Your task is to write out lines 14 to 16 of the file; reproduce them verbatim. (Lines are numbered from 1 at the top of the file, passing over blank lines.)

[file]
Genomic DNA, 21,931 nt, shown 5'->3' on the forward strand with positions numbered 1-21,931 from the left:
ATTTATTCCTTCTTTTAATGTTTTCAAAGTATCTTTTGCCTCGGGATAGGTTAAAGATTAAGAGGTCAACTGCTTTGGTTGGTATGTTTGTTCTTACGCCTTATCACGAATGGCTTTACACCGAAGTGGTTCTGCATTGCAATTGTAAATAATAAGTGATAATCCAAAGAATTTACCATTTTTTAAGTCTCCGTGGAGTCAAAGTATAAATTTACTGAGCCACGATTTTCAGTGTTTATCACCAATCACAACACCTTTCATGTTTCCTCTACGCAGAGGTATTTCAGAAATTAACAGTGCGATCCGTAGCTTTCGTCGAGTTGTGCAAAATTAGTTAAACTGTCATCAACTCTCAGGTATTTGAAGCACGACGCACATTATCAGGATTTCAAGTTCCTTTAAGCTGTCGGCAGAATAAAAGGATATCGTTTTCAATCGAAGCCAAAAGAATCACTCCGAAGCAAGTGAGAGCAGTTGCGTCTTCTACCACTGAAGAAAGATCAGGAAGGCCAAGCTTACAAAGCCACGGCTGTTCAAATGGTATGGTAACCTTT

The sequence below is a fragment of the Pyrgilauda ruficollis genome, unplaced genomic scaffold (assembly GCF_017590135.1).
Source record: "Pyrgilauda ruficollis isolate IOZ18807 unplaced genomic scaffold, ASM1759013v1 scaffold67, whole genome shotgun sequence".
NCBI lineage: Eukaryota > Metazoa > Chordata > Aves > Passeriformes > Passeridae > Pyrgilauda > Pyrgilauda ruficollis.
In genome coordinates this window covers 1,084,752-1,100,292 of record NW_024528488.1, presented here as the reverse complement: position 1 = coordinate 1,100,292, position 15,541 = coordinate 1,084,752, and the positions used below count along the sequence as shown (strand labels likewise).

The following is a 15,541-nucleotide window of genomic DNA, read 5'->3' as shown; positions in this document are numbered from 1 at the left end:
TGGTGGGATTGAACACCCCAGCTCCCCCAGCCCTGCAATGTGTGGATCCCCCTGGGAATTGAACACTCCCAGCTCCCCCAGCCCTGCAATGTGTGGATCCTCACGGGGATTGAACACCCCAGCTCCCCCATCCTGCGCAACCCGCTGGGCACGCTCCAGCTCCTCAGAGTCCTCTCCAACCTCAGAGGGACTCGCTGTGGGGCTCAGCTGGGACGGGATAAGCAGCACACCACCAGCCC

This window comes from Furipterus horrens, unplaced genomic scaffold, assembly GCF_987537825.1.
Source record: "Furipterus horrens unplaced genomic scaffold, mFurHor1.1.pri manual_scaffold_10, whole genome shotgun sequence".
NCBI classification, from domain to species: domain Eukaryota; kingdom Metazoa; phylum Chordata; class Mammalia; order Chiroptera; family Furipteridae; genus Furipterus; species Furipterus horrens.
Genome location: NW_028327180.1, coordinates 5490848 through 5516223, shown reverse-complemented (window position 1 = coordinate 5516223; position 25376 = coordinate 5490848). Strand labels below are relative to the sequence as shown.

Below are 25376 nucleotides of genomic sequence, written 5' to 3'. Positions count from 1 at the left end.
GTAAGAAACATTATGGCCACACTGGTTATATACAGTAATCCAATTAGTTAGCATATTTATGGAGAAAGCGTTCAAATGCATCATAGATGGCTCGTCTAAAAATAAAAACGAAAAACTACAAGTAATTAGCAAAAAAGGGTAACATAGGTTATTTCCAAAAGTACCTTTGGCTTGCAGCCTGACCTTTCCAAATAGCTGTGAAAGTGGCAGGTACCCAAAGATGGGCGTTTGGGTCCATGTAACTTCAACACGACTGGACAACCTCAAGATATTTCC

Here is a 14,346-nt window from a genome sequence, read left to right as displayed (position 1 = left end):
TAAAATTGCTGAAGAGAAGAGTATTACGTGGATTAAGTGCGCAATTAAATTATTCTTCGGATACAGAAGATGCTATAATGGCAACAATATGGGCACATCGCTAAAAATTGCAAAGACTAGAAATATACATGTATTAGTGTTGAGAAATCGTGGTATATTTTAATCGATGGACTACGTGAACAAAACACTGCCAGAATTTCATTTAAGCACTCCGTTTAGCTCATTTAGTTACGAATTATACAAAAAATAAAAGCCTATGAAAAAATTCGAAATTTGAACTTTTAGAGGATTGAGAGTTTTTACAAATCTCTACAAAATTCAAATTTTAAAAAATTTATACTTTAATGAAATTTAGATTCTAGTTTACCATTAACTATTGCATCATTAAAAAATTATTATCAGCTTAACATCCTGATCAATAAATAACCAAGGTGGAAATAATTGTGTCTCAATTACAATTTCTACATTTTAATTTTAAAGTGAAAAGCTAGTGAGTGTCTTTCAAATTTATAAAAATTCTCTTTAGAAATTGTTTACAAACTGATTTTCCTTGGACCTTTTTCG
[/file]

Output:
GTAAGAAACATTATGGCCACACTGGTTATATACAGTAATCCAATTAGTTAGCATATTTATGGAGAAAGCGTTCAAATGCATCATAGATGGCTCGTCTAAAAATAAAAACGAAAAACTACAAGTAATTAGCAAAAAAGGGTAACATAGGTTATTTCCAAAAGTACCTTTGGCTTGCAGCCTGACCTTTCCAAATAGCTGTGAAAGTGGCAGGTACCCAAAGATGGGCGTTTGGGTCCATGTAACTTCAACACGACTGGACAACCTCAAGATATTTCC

Here is a 14,346-nt window from a genome sequence, read left to right as displayed (position 1 = left end):
TAAAATTGCTGAAGAGAAGAGTATTACGTGGATTAAGTGCGCAATTAAATTATTCTTCGGATACAGAAGATGCTATAATGGCAACAATATGGGCACATCGCTAAAAATTGCAAAGACTAGAAATATACATGTATTAGTGTTGAGAAATCGTGGTATATTTTAATCGATGGACTACGTGAACAAAACACTGCCAGAATTTCATTTAAGCACTCCGTTTAGCTCATTTAGTTACGAATTATACAAAAAATAAAAGCCTATGAAAAAATTCGAAATTTGAACTTTTAGAGGATTGAGAGTTTTTACAAATCTCTACAAAATTCAAATTTTAAAAAATTTATACTTTAATGAAATTTAGATTCTAGTTTACCATTAACTATTGCATCATTAAAAAATTATTATCAGCTTAACATCCTGATCAATAAATAACCAAGGTGGAAATAATTGTGTCTCAATTACAATTTCTACATTTTAATTTTAAAGTGAAAAGCTAGTGAGTGTCTTTCAAATTTATAAAAATTCTCTTTAGAAATTGTTTACAAACTGATTTTCCTTGGACCTTTTTCG